Something is undermining young people’s mental health, especially that of girls. A study conducted by Jean Twenge, professor of psychology at San Diego State University, looked at four studies covering 7 million people, ranging from teens to adults in the US. Among her findings: high school students in the 2010s were twice as likely to see a professional for mental health issues than those in the 1980s; more teens struggled to remember things in 2010-2012 compared to the earlier period; and 73% more reported trouble sleeping compared to their peers in the 1980s. These so-called “somatic” or “of-the-body” symptoms strongly predict depression. Children are being diagnosed with higher levels of attention deficit hyperactivity and everyone from 6-18 is seeking more mental health help and more medication. It has to be said that an inability to focus or trouble sleeping do not in themselves mean children are depressed.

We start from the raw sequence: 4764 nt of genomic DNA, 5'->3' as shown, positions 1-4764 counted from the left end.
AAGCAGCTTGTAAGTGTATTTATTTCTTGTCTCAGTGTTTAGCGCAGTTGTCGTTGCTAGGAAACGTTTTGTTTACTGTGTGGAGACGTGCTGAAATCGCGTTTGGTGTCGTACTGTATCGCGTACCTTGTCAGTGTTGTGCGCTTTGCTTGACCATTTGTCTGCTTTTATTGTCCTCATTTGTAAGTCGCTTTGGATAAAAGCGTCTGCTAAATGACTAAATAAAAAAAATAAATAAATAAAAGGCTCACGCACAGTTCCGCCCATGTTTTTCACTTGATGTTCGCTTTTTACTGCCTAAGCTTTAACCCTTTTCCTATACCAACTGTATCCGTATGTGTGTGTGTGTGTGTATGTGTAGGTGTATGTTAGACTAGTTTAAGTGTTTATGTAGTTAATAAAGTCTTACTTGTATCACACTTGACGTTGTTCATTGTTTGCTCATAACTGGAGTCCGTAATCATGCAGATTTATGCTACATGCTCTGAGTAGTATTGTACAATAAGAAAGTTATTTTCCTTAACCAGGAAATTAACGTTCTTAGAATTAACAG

The trend is not a uniquely American phenomena: in the UK , the number of teenagers 15-16 with depression nearly doubled between the 1980s and the 2000s and a recent survey found British 15-year-olds were among the least happy teenagers in the world. Those in Poland and Macedonia were the only ones who were more unhappy).
Next Tuesday, after two posts by Owen Bell, I will continue with some explanations that have been put forward, plus suggestions about how to improve the situation.